As the sun sets, three African oryx attempt to relax. One knits, one adjusts the tv reception using its antlers as an aerial while the third gives reception feedback via gestures.

Upon encountering some oryx images on the Internet, I was admiring their long straight antlers and began imagining how the animals might make use of their antlers were they to assume human activities.

There are three ideas depicted above, but I will give a further explanation below:

  1. TV reception improvement
    Oryx antlers could possibly be hooked up to a television to improve the available signal. These could be an alternative to ‘rabbit ears’. While I know this wouldn’t work in reality because oryx antlers aren’t metal, it’s nice to pretend. They have the classic V shape and the oryx could tilt its head or change direction to vary image quality.
  2. Wool dispenser for knitting
    At first I was was thinking the wool could be ravelled horizontally around both antlers (as per a person holding their arms / hands out to distribute wool for someone knitting) and drew it as such, but then realised there would be no way for the wool to be released unless the antlers were horizontal. The oryx would need to be almost looking at its underside for this. Instead, a ball of wool could just be skewered by an antler and spin around to release the wool. See diagram above for example. Yes, a yarn of wool on the ground would dispense a strand of wool ok, but it would roll around uncontrollably.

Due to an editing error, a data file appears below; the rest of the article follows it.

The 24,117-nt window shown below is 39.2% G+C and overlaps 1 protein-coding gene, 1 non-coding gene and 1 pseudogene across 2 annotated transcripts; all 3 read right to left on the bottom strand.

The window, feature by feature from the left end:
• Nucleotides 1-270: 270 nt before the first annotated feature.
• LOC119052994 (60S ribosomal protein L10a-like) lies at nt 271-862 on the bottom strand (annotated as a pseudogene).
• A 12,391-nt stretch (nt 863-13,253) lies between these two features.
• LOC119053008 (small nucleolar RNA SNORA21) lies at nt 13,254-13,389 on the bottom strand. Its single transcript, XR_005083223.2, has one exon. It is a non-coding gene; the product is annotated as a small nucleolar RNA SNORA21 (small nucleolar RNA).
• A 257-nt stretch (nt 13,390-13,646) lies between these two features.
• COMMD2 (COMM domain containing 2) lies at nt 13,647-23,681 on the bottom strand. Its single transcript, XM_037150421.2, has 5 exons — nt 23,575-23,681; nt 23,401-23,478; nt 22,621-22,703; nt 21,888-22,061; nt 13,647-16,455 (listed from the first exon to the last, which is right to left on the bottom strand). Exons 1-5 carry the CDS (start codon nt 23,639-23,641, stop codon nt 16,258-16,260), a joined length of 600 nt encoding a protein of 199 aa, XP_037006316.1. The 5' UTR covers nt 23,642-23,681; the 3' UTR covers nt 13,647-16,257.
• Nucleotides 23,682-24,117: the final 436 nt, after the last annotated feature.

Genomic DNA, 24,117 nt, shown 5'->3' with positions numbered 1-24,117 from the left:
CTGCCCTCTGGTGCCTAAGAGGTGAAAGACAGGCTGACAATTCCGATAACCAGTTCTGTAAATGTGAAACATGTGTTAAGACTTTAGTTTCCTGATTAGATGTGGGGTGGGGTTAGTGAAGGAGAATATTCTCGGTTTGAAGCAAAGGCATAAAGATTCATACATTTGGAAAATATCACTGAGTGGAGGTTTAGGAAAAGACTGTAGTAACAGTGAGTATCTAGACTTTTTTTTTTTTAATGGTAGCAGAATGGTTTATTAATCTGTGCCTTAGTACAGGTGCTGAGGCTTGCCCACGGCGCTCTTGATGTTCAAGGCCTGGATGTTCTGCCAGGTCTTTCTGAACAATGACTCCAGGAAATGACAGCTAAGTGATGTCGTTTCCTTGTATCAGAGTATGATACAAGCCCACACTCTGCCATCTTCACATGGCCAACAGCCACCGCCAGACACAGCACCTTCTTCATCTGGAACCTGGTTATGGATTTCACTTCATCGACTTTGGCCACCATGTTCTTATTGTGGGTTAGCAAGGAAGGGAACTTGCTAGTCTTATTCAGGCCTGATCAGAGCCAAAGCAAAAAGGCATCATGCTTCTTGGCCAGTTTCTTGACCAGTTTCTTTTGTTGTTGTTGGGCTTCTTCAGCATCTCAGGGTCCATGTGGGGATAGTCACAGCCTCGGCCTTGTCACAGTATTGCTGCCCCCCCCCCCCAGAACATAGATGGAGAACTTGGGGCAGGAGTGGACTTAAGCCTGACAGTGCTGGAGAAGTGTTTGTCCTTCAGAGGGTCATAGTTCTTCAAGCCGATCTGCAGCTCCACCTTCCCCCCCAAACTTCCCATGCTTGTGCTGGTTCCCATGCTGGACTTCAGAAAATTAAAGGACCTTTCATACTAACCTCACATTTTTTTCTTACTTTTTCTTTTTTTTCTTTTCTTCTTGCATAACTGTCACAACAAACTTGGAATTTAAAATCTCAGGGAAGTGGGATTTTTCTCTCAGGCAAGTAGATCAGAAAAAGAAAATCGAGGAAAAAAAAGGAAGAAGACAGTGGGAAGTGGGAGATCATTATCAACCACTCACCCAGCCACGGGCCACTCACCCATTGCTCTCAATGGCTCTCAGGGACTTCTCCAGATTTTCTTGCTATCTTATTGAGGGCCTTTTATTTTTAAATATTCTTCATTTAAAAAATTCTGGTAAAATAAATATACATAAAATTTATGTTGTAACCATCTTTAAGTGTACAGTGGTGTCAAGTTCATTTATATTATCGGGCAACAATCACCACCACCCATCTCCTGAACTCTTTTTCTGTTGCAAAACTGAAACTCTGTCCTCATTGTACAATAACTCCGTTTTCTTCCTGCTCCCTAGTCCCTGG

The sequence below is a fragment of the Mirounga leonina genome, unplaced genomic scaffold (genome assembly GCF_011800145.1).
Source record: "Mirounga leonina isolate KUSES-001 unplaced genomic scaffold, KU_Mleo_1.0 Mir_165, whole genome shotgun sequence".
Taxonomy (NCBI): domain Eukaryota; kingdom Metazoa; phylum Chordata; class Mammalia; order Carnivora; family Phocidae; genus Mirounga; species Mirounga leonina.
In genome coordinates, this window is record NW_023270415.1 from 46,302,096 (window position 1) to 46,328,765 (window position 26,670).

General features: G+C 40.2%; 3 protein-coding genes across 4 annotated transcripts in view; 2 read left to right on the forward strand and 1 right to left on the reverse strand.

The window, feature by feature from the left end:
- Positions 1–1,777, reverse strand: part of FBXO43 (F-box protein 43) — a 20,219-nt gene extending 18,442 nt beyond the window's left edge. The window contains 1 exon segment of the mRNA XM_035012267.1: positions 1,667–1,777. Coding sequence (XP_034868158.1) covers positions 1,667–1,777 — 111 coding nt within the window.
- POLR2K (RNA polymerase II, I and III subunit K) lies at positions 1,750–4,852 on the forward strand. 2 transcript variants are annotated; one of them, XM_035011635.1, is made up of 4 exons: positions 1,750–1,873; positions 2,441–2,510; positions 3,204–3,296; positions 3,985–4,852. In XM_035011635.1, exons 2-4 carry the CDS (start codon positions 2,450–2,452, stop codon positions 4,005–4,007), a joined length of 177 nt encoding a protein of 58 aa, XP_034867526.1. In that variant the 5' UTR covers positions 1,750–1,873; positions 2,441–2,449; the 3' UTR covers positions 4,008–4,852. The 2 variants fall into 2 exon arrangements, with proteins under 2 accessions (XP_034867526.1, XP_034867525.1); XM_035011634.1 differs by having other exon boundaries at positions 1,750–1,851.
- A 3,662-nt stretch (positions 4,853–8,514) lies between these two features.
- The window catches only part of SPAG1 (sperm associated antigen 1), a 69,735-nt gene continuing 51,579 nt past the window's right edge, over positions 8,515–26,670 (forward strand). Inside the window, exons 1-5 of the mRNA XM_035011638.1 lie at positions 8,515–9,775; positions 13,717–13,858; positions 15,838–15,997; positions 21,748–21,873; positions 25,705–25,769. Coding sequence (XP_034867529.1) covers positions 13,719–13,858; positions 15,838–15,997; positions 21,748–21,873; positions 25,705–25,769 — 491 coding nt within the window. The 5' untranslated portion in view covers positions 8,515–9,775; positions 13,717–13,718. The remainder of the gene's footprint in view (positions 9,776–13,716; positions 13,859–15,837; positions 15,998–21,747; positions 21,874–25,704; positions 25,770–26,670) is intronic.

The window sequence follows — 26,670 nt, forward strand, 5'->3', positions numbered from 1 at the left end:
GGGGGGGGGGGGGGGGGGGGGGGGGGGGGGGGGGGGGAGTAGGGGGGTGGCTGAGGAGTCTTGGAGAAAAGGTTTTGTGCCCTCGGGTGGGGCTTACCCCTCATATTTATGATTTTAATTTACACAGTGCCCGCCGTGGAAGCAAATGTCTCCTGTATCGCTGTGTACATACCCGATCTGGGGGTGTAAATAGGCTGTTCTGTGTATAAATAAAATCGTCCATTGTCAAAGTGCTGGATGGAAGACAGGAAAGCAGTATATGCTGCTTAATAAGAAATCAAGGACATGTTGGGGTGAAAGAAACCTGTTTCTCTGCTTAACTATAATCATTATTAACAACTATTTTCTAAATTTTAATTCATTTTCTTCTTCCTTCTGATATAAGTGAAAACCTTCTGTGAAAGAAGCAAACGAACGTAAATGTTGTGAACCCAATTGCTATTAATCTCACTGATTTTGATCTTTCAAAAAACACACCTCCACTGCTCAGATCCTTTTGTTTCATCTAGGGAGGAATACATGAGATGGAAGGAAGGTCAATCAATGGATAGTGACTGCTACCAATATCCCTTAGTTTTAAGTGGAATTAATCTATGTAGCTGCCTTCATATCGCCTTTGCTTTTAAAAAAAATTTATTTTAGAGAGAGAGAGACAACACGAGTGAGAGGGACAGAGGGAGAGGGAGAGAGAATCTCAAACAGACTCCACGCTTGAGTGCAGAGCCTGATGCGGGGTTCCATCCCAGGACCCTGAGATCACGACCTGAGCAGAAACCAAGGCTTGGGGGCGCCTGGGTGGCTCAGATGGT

3. Quoits
    If you could get close enough to an oryx, you could throw quoits in an attempt to have it catch on the tip of an antler and then fall to the base. It shouldn’t be too difficult. The chances of a successful throw are doubled because there are two antlers. Of course difficulty levels would increase with oryx agitation.

I’m sure there are many more uses. These are just three ideas I had off the top of my head after seeing how long, straight and pointy the antlers of these wonderful animals are.

For more information on the oryx, see the Wikipedia page.

I enjoyed playing around with the lighting in this drawing, adding highlights around some of the edges and darkening interior areas.

I’ve just noticed that there are some black markings missing from the front legs of the standing oryx. I will need to fix this.